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You're ready to get in shape and lose weight. You have a diet to follow and are ready to start exercising. In fact, you've even determined which workout split you're going to follow, in addition to picking a stationary bike as your best cardio option.
But, there's one big decision left. Now you have to decide what type of bike you want to use. Do you opt for an upright bike or sit back on a recumbent bike?
As these two bikes tend to be geared toward different people based on their specific needs and goals, it begs the question: Which bike is best for you?
In this article, we'll review each of these bikes and what they offer. By the end, you'll know which to choose in the upright vs recumbent bike debate.
Table of Contents:
Recumbent bicycles started as road bikes featuring a seat with a backrest and pedals in front of the rider. For road cycling, recumbent bikes often come with three or four wheels, which increases the ability to balance astronomically. As such, the rider can sit back and relax while pedaling comfortably.
Over time, these bikes transitioned into stationary pieces of cardio equipment that adopt the same basic premise. Stationary recumbent bikes have you sit in a padded seat with a backrest in the same manner as a chair.
Your legs stretch out in front of you, pedaling the "front wheel," which operates as an adjustable flywheel to increase or decrease the resistance. It's a great low impact workout ideal for most fitness levels.
An upright stationary bike is what we generally think of today when we talk about cycling or spin classes.
With a stationary upright bike, the rider only sits on a set pad that's usually less than half the size of their hips. There is no backrest or other parts of the seat, so the person must sit upright and straddle a seat pad with their legs hanging straight down.
Below each foot are pedals that rotate either a flywheel or a chain attached to gears. When you pedal, you will simultaneously pull up with one foot while pressing down with the other. Doing so creates the cyclical motion of a revolution, activating all of your lower body muscles.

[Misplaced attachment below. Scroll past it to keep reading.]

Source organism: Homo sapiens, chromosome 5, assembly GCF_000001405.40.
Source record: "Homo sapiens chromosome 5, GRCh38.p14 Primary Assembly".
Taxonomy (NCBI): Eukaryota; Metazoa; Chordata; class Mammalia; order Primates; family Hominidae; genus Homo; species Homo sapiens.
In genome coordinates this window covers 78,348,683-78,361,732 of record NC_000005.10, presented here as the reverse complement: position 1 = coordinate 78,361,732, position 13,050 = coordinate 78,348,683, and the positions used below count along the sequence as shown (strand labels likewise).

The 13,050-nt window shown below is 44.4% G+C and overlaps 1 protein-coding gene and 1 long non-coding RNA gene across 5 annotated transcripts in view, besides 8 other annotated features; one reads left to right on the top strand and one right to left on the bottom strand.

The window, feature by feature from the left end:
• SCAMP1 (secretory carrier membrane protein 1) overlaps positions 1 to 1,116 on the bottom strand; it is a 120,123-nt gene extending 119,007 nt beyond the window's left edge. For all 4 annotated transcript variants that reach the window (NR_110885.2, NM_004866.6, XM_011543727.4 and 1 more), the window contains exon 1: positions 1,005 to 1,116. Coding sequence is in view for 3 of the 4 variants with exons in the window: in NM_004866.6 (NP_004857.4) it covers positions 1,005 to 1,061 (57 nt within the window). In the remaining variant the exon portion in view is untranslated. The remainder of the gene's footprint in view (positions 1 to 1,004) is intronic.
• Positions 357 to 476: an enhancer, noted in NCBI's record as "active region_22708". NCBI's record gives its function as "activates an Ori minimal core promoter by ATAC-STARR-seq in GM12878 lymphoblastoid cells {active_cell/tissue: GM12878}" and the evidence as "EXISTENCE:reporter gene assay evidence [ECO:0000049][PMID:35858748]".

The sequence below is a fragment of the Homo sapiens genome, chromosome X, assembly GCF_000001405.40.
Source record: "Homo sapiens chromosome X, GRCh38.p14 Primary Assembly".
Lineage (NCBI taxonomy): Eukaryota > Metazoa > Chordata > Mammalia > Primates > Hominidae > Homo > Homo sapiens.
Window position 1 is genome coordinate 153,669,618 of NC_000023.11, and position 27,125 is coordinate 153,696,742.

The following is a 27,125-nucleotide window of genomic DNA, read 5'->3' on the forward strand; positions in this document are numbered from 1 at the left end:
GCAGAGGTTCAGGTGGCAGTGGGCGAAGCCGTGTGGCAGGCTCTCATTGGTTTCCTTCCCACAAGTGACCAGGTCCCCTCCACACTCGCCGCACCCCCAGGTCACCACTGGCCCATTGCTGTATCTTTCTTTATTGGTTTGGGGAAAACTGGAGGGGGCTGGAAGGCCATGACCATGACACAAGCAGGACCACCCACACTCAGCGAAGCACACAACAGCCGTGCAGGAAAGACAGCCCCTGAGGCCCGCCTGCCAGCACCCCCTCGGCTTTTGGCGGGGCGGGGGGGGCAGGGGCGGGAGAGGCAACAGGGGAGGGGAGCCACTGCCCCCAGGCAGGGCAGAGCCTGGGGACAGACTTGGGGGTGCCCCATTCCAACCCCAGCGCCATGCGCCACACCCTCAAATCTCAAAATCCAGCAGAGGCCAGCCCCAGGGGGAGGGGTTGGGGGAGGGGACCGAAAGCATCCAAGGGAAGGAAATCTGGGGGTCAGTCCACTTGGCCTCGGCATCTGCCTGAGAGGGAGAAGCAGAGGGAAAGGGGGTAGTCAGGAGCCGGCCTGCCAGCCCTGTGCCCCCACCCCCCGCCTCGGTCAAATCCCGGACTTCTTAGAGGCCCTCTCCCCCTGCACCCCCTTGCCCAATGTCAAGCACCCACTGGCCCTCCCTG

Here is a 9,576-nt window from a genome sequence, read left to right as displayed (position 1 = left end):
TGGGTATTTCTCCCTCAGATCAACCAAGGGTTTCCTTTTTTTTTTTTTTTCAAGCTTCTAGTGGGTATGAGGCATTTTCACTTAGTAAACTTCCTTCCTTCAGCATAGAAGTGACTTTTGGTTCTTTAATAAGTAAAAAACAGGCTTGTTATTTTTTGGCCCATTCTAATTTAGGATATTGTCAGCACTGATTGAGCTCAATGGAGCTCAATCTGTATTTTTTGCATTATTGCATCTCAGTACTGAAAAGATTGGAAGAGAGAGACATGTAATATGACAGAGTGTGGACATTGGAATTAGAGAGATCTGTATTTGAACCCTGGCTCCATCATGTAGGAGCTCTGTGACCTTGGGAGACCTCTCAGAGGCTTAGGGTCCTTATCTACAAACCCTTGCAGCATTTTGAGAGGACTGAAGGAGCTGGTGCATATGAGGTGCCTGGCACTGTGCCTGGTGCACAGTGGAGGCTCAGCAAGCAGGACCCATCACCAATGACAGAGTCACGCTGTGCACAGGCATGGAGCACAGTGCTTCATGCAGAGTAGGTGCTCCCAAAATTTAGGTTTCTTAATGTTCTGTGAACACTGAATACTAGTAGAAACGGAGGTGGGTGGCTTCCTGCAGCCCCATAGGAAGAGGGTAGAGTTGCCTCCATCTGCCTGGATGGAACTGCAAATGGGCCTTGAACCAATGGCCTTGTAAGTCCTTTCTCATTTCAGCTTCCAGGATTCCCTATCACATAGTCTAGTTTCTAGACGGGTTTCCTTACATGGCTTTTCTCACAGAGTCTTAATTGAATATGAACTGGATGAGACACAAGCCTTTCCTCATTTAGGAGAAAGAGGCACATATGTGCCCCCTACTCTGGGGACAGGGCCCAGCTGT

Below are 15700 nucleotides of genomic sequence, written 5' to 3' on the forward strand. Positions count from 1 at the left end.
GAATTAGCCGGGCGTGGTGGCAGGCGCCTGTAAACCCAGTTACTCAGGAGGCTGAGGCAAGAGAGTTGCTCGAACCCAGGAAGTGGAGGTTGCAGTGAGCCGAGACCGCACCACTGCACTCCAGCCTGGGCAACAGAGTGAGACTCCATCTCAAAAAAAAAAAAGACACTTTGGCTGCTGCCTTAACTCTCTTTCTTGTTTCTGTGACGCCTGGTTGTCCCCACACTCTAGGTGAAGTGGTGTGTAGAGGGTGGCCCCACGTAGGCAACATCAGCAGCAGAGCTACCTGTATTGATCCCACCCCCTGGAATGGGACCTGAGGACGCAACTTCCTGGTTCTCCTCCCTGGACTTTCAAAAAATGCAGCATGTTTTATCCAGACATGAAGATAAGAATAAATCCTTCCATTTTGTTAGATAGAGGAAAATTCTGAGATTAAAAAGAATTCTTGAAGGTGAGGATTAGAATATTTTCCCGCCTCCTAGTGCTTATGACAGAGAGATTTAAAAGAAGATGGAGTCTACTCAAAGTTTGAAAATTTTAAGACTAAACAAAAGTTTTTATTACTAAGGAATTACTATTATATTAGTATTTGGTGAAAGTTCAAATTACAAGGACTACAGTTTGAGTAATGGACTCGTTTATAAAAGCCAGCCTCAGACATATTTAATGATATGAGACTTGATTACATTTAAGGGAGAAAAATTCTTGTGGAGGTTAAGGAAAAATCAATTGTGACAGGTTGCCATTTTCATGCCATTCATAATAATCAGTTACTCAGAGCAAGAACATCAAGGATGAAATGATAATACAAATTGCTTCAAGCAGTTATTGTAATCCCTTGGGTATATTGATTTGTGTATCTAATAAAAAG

The handlebars on an upright bike vary from straight to multi-grip bars. Some even feature forearm rests to allow you to bend over and relax. This arm support brings the upper body and the core into your workout, as you'll need to support your body weight to avoid falling over.
What muscles does a stationary bike work? Both bikes use a similar pedaling motion and will use the same muscle groups, including:
However, due to differences in hip flexion and angle of resistance, some muscles are activated to a greater extent than others.
For example, a study in 2014 compared muscle groups used in recumbent and upright bikes¹. They found that recumbent bikes trained the semitendinosus (hamstring) and tibialis anterior (shin muscle) more than the upright bike.
On the other hand, the upright bike hits the rectus femoris (part of the quadriceps group) harder. Another study from 2016 also found that the calf muscle was used more in the upright bike than in the recumbent bike².
As you can see, both the angle at which you pedal and your body position will alter your biomechanics and muscles used.
As you must support your torso on an upright bike, your abdominal and arm muscles come into play to keep you from falling over.
Both the recumbent and upright bikes have features that make them more or less suitable for given scenarios. Let's take a closer look at each and the benefits of stationary bikes.
Recumbent bikes are far more comfortable than upright bikes. Instead of a narrow seat used by uprights, they have a full, wide seat with a backrest. These seats are usually made from a stretched fabric, making cycling very comfy.
As you sit down, your hands can do what they want. Perhaps you'd like to read a book or maybe even get some work done. Obviously, you won't be cycling too intensely if you choose to do either, but it may be perfect for some people.
Another great benefit that recumbent bikes offer is balance. Using recumbent bikes is like sitting down on a chair or even a sofa. They are incredibly balanced and safe to use. As such, they're the perfect choice for elderly patients or others who may have a balance issue.
If you think a recumbent bike is right for you, check out our article: 11 Best Recumbent Bikes For Home Gyms, which features the best recumbent options for home gym use.
Upright bikes feel and ride more like traditional bikes, which means you'll get a much more functional form of training.
In addition, this type of setup allows for a much more intense workout. You can pedal naturally, pushing and pulling with significantly more intensity. With more intensity comes more calories and better physiological adaptations.
As you must sit upright in a riding position with a bike seat that provides no back support, it's up to your core muscles to support your torso. Even with your arms as support, your core muscles will engage. All that to say, you get a decent core workout as you ride.